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FactCheck.Org, run by the Annenberg Foundation, normally does a pretty good job of providing a balanced look at the controversies of the day and applies logic and facts instead of volume and hyperbole. However, in the case of FactCheck's defense of Kerry's own defense record, they made a monumental goof that deserves a solid response:
It is true that when Kerry first ran for the Senate in 1984 he did call specifically for canceling the AH-64 Apache helicopter. What the ad lacks is the historic context: the Cold War was ending and the Apache was designed principally as a weapon to be used against Soviet tanks. And in fact, even Richard Cheney himself, who is now Vice President but who then was Secretary of Defense, also proposed canceling the Apache helicopter program five years after Kerry did.
The short answer to this is that there was a huge difference between 1985 and 1990, but fortunately I received an e-mail from a reader who spent a lot of time both in the military and in the defense industry who can give the more detailed response. Duane from MnKurmudge & DCKid is a long-time CQ reader whose 19 years in the latter outstrips my 3+, but I can vouch for his accuracy in his vehement response below:
The comparison with Cheney is almost worse, and reveals these people as having rotten egg on their collective face.
It is because of two things: first, in 1990 the Cold War was effectively ended and Cheney was presiding over the drawdown and decommissioning of significant pieces of the force structure. Back in 1985 there was no such prospect on the horizon; we were still preparing militarily for an apparently viable USSR, and Kerry proposed shutting down the most important Army combat aviation asset right in the middle of the Cold War- if that doesn't reveal his flawed and anti-military view, I don't know what else would show it better, other than marching through Lafayette Park with his old V-VAW "Band of Brothers" (the real B-O-B shouldbe insulted by the terminology when associated with the Senator) and urging that all weapons be beaten into love jewelry (we don't do plowshares any more).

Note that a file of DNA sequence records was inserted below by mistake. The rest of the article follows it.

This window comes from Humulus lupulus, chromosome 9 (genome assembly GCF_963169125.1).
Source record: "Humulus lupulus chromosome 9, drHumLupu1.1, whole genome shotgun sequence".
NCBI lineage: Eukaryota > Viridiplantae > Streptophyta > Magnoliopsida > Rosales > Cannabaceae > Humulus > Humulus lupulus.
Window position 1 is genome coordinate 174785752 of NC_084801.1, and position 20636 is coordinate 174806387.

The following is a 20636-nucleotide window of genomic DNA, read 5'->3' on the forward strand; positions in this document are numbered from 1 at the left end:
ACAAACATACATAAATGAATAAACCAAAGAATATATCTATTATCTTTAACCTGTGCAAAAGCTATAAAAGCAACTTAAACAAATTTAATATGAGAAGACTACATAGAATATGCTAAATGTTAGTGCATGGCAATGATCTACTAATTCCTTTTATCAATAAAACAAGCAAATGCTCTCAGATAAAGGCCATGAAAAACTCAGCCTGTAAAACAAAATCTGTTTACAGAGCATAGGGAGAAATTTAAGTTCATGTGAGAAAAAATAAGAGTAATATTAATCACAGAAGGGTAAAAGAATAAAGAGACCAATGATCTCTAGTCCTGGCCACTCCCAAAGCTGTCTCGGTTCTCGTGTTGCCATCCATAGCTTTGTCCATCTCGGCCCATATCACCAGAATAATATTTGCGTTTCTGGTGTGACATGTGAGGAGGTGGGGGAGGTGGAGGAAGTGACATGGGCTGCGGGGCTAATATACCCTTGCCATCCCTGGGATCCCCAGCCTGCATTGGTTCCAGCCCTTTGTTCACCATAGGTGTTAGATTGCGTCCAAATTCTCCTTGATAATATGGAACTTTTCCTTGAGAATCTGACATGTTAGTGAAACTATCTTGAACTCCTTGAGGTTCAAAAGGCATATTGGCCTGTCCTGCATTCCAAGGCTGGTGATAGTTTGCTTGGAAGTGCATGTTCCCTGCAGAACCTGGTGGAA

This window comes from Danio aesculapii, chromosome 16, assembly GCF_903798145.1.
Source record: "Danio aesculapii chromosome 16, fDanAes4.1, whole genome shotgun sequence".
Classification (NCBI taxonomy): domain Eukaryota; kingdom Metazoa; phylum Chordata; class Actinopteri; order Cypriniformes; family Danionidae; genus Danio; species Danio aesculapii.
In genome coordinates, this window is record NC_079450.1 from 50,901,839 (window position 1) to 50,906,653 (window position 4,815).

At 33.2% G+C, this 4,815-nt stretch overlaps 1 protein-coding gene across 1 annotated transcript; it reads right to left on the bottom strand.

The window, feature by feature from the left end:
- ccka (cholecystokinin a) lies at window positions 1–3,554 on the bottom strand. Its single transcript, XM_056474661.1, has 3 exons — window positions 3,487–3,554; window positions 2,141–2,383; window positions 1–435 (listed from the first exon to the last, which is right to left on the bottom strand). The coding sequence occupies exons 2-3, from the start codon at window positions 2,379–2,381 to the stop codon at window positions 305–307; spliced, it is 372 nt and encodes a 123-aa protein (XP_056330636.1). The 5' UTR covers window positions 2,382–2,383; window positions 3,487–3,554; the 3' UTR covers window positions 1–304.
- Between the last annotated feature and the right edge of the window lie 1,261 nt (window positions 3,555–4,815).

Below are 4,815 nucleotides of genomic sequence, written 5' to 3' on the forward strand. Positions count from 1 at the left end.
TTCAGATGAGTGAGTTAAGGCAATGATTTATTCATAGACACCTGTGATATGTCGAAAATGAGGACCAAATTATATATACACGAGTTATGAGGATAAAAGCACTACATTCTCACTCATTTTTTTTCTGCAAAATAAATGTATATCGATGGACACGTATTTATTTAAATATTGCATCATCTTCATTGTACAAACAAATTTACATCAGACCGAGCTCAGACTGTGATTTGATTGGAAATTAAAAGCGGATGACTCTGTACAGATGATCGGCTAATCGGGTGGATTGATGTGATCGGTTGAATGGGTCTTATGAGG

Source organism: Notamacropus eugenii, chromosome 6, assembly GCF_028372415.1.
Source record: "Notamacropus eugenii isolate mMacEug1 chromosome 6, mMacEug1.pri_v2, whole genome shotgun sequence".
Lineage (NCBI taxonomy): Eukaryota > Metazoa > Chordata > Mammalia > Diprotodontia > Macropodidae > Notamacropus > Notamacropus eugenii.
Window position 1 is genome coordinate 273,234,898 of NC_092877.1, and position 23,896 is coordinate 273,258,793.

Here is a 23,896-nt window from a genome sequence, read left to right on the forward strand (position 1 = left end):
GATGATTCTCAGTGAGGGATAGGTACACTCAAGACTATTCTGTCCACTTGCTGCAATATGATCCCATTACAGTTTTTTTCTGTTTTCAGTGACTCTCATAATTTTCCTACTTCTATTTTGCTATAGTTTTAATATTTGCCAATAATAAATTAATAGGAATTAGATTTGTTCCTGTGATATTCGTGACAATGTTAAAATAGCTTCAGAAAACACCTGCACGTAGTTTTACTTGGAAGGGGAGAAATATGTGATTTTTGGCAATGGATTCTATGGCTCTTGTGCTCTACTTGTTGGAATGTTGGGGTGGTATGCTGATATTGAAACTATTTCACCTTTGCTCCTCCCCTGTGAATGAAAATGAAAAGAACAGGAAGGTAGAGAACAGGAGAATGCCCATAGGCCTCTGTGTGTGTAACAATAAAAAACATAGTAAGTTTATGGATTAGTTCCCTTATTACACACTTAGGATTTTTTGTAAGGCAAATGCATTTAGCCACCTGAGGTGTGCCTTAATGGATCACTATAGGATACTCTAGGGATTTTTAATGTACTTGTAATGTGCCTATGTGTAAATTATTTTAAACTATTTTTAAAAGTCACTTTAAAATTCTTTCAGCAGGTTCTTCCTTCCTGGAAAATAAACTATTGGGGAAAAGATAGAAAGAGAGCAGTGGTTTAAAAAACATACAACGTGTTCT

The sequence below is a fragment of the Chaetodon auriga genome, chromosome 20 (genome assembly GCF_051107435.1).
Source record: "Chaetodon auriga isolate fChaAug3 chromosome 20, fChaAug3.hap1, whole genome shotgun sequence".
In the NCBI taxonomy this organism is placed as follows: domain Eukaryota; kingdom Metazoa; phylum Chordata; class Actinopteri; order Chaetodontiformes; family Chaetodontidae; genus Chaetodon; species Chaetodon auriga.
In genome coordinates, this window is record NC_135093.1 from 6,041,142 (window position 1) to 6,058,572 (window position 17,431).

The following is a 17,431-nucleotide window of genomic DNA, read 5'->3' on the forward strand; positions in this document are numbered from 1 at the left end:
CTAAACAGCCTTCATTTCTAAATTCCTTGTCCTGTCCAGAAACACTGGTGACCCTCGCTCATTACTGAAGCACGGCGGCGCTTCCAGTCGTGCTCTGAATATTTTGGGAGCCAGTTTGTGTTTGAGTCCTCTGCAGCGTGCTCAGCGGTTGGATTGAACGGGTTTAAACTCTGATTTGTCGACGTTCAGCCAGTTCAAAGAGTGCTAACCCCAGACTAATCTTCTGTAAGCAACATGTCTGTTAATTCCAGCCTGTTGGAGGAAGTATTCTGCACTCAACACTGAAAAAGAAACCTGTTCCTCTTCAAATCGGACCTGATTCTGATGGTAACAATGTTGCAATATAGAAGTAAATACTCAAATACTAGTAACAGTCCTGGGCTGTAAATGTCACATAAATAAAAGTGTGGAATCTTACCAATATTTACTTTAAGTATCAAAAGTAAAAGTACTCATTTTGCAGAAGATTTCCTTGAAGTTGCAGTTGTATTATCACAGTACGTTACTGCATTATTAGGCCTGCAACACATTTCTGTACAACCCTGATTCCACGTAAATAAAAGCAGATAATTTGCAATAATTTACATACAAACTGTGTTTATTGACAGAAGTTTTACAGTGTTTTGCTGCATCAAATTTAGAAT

Second, this example shows that the writers have no idea how the DoD appropriates funds and runs their programs, and has no interest in finding out before waxing eloquent and self-righteous on the subject.
There is a huge difference between cancelling a program in FY90 (which would be Aug 89) and FY85 when Kerry wanted to kill the Apache. By FY90, the Army had built at least 50 to 100 more Apaches (at an assumed, for lack of budget history specifics, production rate of 1 or 2 per month) than they had in 1985, so the likely revised procurement objective would be about complete at that point. Generally, the argument would be over whether to keep a warm line at a minimum sustaining rate or let the line go down and just provide spare parts.
Make sure you read his entire, detailed rebuttal to FactCheck's sloppy analysis.
One last item: Duane made a reference to me being "a military guy," and my nickname certainly could give that impression. My original Typepad blog had an explanation of the origins of "Captain Ed", but here it is again so I don't mislead people by mistake ... It's a nickname bestowed on me by a former girlfriend during a time in my life when I was a huge Star Trek fan, and had named my first car the Carship Enterprise, and had bought a license-plate frame with that on it. For a birthday gift, she got me a set of personalized license plates that read CPTN ED to fit within it.
Well, I thought that was pretty cool. In fact, I liked it so much that I transferred those plates to every new car I bought until I moved to Minnesota, when I finally decided enough was enough. The old plates, which outlasted my Star Trek passion by several years and the girlfriend by even more, are in my office at home. By that time, I had used the nickname on the Internet for years on e-mail, newsgroups, listservs, and blog comments. When I set up my own blog, it seemed natural to call it "Captain's Quarters".
So keep in mind -- the Captain has more in common with Daryl Dragon, the Captain from Captain & Tenille, than he does with the brave men and women serving now or in the past in our nation's military; it's just a nickname. However, that analogy doesn't sound too terrific in a week where we're all debating the worst hit songs ever ...Sphere It View blog reactions
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